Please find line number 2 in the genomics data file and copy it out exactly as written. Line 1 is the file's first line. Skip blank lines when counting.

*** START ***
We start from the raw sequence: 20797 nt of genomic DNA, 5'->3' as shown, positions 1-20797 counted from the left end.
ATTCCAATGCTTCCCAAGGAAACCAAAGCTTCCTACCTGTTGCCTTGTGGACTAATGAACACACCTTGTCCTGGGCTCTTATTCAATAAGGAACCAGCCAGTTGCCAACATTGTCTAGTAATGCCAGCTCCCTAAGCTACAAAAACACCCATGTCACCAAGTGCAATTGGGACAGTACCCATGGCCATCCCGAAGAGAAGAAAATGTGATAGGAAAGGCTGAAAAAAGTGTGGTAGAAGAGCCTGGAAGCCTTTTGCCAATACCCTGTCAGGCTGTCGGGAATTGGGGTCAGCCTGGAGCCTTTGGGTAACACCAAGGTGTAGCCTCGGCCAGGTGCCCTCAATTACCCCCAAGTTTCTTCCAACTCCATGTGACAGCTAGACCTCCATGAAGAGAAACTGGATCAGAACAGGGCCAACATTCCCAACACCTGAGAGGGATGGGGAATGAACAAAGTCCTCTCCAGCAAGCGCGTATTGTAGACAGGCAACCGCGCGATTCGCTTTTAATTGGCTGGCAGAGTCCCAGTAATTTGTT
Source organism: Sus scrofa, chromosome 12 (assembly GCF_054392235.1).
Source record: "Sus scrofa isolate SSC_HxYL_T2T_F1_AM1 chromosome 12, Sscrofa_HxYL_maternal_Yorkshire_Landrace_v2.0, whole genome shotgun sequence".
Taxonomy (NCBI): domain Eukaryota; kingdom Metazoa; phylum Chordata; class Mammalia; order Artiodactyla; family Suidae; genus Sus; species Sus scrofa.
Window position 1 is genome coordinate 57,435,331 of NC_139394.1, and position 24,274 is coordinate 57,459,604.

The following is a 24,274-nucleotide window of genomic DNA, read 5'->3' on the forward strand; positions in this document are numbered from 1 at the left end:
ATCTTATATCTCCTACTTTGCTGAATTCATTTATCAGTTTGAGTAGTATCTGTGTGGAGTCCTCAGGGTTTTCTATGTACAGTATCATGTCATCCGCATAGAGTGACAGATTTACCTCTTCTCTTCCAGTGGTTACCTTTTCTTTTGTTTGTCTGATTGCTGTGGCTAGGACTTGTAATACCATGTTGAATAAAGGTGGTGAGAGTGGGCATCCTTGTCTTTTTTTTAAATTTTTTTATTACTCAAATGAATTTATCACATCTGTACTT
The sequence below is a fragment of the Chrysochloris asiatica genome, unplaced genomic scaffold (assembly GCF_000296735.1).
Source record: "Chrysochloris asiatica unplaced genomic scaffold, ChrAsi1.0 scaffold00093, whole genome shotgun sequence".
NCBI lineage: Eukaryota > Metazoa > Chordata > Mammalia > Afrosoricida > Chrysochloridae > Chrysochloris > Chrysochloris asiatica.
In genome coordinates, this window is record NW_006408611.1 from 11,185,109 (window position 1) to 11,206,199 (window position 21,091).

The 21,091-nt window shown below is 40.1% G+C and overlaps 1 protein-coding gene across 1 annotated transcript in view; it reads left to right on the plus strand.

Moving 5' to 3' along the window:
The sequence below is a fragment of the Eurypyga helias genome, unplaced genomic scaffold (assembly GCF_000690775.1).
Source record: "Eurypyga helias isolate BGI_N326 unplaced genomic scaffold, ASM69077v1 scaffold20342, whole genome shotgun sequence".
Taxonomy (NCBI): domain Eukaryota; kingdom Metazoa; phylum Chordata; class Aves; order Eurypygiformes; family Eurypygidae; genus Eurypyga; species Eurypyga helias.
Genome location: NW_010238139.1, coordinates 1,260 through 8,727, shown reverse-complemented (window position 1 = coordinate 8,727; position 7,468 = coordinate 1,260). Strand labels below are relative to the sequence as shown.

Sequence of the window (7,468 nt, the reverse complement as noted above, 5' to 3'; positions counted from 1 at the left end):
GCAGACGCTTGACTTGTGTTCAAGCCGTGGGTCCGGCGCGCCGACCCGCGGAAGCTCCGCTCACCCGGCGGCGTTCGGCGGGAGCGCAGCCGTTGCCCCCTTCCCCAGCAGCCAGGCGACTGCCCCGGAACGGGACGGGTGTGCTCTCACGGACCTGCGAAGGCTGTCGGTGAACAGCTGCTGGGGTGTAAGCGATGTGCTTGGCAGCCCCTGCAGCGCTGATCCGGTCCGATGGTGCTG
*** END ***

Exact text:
ATTCCAATGCTTCCCAAGGAAACCAAAGCTTCCTACCTGTTGCCTTGTGGACTAATGAACACACCTTGTCCTGGGCTCTTATTCAATAAGGAACCAGCCAGTTGCCAACATTGTCTAGTAATGCCAGCTCCCTAAGCTACAAAAACACCCATGTCACCAAGTGCAATTGGGACAGTACCCATGGCCATCCCGAAGAGAAGAAAATGTGATAGGAAAGGCTGAAAAAAGTGTGGTAGAAGAGCCTGGAAGCCTTTTGCCAATACCCTGTCAGGCTGTCGGGAATTGGGGTCAGCCTGGAGCCTTTGGGTAACACCAAGGTGTAGCCTCGGCCAGGTGCCCTCAATTACCCCCAAGTTTCTTCCAACTCCATGTGACAGCTAGACCTCCATGAAGAGAAACTGGATCAGAACAGGGCCAACATTCCCAACACCTGAGAGGGATGGGGAATGAACAAAGTCCTCTCCAGCAAGCGCGTATTGTAGACAGGCAACCGCGCGATTCGCTTTTAATTGGCTGGCAGAGTCCCAGTAATTTGTT